The Genesis Noah story upgraded the world view of his day. He put Yahweh in the center of all of it. He connected the story to the Garden of Eden. He celebrates the renewal of agriculture, the cycles of the seasons, the extreme importance of virtue, righteous, and right worship. I believe the story is inspired. It is full of divine truth. I do not believe that it is inerrant history.

A brief biography of Robert MacAndrew Best

He was born in 1937 and is still alive. He asked me to not put his contact info out. He states that he particularly does not want to hear from bloggers. I tried not to remind him that I am a blogger. You didn’t hear this from me, but if you scour the internet, you might find a contact address for him. Below are some facts he graciously offered about his life, for which I am very grateful because I was curious.

I received a BS degree from Carnegie-Mellon University in Pittsburgh. When I was working for a living, I was a computer analyst and programmer for King County government in Seattle, department of finance. I don't have the time to respond to bloggers, so do not put my email address in your blog. But if a blogger says something very interesting, please let me know. I am especially interested in any published articles in Bible journals that mention my book or theories.

I am also an inventor and was granted 22 U.S. patents, mostly for security devices and video game systems. If you have ever used an ATM, you have used one of my inventions called a "secure cryptoprocessor". See the Wikipedia article "secure cryptoprocessor". Each ATM has this security chip in it to prevent people who service ATMs (and have access to its internals) from altering its programs or intercepting its data. A consultant, who worked for the company I sold my patents to, said these processors are used in ATMs all over the world. They are also used in TV set-top boxes, police radios, and probably in military systems.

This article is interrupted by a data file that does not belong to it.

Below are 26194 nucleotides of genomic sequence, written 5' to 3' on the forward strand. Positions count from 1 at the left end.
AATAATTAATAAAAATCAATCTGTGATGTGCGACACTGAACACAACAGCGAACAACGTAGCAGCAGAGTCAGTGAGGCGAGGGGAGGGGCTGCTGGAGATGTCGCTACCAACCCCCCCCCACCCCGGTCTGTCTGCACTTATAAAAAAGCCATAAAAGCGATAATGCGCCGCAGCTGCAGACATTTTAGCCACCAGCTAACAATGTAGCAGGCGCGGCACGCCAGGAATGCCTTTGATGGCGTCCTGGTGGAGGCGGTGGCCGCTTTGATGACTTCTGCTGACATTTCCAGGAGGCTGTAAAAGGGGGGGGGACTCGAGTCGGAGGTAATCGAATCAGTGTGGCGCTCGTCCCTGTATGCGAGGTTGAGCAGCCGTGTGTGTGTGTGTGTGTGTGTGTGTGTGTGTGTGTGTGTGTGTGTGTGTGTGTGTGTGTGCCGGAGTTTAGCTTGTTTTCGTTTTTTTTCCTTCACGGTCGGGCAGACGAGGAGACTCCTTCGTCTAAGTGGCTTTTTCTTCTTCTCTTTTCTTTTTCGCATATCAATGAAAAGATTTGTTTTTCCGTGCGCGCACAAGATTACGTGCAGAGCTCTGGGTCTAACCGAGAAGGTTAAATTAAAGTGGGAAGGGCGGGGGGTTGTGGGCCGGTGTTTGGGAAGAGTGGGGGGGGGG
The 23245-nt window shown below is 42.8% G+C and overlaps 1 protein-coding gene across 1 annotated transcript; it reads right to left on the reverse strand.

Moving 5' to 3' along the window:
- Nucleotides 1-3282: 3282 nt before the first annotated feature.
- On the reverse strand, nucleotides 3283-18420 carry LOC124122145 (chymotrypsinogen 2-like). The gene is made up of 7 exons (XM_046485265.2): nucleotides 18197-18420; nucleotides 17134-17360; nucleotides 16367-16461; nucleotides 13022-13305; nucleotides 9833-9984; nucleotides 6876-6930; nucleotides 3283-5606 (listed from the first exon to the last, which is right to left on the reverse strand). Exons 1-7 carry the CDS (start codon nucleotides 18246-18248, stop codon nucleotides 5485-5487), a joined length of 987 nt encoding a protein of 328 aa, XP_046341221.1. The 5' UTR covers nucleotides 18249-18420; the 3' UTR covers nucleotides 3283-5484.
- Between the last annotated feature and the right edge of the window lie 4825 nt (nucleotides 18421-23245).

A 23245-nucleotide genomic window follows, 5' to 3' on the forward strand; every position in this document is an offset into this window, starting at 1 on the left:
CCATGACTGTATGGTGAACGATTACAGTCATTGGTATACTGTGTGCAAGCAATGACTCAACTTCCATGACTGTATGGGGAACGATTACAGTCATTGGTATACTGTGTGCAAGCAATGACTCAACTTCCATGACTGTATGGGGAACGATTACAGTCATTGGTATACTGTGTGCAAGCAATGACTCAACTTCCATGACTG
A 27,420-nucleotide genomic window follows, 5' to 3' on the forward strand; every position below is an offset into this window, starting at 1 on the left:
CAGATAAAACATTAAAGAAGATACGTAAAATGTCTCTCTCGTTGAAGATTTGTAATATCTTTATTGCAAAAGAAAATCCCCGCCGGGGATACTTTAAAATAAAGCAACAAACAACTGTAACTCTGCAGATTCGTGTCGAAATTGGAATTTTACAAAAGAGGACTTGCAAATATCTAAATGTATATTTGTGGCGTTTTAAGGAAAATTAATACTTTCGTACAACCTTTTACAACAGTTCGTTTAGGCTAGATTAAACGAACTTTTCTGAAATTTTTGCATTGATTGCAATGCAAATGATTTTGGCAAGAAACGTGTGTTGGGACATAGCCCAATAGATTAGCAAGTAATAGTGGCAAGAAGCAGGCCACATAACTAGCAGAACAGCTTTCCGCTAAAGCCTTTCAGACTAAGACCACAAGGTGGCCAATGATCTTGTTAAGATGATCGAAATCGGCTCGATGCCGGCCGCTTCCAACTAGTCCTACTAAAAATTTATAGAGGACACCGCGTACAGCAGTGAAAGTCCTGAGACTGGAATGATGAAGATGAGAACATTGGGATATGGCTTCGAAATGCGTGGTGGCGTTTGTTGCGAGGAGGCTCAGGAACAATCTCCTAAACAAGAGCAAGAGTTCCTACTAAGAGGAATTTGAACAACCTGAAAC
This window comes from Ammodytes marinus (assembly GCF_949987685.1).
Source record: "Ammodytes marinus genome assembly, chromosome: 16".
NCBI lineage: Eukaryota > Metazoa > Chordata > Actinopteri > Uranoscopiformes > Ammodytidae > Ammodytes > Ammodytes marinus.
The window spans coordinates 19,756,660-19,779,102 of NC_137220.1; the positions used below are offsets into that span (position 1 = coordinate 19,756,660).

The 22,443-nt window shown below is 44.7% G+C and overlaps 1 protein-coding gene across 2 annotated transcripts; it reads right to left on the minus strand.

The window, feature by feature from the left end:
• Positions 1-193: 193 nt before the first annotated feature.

How long did it take you to write the Noah book?

After graduating from Carnegie-Mellon U. in Pittsburgh in 1959, I started gathering material in the 60's, but just for my own curiosity. I had no intention of writing a book. After I retired in 1993, I wrote a short article (which became Chapter 7) analyzing Genesis 5 for publication in a Biblical journal, but it was rejected by several editors who did not say why. One editor said that it had too many pages. And that did not even include the material I had not yet drafted. I had too much to say for a journal article, so I started to think of a book-size monograph.

I was quite amazed that a man with a BS in physics and whose career was in computer science could write a self-designed and self-published book with such a credible bibliography, advanced linguistic information, a correctly formatted bibliography, and good editing. He sounded like a semi-conservative Old Testament scholar. Unlike many self-published books, I only one noticed one typo in the whole book, which was in the bibliography. So I asked him what libraries did he used to access so many scholarly articles?